Optical Precursor Behavior
Witelski, Thomas P.
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Controlling and understanding the propagation of optical pulses through dispersive media forms the basis for optical communication, medical imaging, and other modern technological advances. Integral to this control and understanding is the ability to describe the transients which occur immediately after the onset of a signal. This thesis examines the transients of such a system when a unit step function is applied. The electromagnetic field is described by an integral resulting from Maxwell’s Equations. It was previously believed that optical precursors, a specific transient effect, existed only for only a few optical cycles and contributed only small magnitudes to the field. The main results of this thesis show that the transients arising from this integral are entirely precursors and that they may exist on longer time scales and contribute larger magnitudes to the field. The experimental detection of precursors has previously been recognized only through success comparison to the transient field resulting from an application of the method of steepest descent to that field integral. For any parameter regime where steepest descents may be applied, this work gives iterative methods to determine saddle points which are both more accurate than the accepted results and to extend into regimes where the current theory has failed. Furthermore, asymptotic formulae have been derived for regions where previous attempts at steepest descent have failed. Theory is also presented which evaluates the applicability of steepest descents in the represention of precursor behavior for any set of parameters. Lastly, the existence of other theoretical models for precursor behavior who may operate beyond the reach of steepest descent is validated through successful comparisons of the transient prediction of those methods to the steepest descent based results of this work.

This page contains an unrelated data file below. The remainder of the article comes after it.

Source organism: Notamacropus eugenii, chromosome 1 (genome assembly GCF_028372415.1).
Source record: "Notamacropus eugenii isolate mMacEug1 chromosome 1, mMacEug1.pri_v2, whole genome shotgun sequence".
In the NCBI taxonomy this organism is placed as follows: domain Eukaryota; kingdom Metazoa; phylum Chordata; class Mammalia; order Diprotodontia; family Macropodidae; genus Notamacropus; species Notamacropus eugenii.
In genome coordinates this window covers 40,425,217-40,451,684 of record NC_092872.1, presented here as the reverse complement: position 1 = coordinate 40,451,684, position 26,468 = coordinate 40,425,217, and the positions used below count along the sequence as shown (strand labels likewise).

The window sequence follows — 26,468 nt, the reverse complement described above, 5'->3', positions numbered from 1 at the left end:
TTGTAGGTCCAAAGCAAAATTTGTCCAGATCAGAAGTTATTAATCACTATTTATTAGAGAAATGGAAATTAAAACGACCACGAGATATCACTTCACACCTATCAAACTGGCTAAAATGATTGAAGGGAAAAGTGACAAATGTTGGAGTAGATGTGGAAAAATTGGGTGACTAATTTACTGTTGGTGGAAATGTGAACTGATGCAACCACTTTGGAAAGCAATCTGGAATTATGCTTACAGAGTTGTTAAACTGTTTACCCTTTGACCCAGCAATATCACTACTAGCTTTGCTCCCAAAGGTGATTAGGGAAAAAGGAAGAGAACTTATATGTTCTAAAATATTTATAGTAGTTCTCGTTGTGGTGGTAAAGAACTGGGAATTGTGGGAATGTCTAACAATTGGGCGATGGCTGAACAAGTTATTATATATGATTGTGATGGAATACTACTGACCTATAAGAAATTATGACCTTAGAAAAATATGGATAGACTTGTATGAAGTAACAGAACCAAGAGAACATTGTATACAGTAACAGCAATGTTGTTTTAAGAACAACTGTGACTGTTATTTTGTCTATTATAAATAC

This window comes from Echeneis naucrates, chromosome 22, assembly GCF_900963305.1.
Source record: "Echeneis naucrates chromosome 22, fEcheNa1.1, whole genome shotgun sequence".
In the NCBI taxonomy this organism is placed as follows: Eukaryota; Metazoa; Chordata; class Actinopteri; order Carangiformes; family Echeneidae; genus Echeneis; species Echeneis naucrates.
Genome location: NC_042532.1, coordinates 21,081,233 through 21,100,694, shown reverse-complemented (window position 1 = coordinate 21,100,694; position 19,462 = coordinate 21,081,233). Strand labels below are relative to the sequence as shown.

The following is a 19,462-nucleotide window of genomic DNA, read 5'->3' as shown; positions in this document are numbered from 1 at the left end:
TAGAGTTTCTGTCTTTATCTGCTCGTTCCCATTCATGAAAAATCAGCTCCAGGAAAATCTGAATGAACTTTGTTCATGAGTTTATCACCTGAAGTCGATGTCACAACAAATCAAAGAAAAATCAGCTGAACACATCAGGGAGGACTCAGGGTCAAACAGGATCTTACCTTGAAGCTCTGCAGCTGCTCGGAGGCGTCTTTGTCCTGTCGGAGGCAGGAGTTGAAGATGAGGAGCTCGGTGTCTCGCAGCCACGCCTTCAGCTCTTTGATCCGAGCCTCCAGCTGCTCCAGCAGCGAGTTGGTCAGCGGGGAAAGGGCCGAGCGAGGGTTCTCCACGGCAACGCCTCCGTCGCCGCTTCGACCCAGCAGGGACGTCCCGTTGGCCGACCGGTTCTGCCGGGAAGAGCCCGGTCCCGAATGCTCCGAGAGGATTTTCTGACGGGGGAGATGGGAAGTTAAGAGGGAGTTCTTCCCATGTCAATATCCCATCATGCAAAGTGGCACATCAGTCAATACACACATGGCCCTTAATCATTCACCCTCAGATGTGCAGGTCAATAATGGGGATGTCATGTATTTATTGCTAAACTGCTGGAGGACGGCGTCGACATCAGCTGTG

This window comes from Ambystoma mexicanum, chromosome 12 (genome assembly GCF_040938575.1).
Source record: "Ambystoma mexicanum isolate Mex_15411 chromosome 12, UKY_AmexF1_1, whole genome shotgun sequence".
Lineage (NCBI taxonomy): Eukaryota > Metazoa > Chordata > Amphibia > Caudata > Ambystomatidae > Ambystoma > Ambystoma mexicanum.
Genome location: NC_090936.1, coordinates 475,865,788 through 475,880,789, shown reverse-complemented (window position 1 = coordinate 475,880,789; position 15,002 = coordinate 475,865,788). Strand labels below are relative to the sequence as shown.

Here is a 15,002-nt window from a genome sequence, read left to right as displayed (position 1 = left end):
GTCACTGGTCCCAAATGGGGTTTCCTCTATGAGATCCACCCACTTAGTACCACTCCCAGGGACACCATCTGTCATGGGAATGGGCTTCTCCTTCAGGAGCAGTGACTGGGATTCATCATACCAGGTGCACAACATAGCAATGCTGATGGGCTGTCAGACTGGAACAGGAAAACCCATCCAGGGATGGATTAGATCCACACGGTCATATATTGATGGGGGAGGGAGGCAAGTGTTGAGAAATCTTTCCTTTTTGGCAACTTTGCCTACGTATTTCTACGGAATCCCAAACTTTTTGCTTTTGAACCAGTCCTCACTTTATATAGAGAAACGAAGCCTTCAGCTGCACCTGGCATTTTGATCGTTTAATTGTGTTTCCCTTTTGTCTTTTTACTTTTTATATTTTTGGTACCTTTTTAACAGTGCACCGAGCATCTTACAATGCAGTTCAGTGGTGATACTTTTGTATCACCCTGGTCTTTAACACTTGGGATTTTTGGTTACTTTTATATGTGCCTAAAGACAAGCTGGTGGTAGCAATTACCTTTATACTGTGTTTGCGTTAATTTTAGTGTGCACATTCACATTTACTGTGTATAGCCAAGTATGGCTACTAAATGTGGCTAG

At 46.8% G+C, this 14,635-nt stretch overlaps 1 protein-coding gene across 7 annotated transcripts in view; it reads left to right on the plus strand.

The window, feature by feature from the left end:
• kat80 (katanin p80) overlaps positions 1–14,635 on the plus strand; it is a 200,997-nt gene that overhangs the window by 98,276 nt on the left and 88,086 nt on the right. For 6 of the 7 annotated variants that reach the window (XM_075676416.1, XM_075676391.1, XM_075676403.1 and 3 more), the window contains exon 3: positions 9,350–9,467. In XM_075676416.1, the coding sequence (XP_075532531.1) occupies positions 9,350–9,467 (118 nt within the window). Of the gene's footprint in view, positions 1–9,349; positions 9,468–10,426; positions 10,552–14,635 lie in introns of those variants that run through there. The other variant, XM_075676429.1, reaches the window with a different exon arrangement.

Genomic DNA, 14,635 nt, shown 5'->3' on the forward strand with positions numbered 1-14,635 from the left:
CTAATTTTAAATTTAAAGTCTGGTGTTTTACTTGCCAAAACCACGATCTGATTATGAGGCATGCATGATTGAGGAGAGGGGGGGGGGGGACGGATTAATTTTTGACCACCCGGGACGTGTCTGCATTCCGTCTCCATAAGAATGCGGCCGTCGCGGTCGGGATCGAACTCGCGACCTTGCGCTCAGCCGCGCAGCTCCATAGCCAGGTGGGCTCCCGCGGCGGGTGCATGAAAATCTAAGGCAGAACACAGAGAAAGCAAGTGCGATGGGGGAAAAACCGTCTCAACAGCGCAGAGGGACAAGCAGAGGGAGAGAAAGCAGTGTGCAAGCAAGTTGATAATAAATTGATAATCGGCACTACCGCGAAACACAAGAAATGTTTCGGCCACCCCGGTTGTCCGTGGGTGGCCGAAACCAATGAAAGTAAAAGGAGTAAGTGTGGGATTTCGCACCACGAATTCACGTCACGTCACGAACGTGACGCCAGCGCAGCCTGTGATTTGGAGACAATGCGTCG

CitationLeFew, William R. (2007). Optical Precursor Behavior. Dissertation, Duke University. Retrieved from https://hdl.handle.net/10161/195.
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Rights for Collection: Duke Dissertations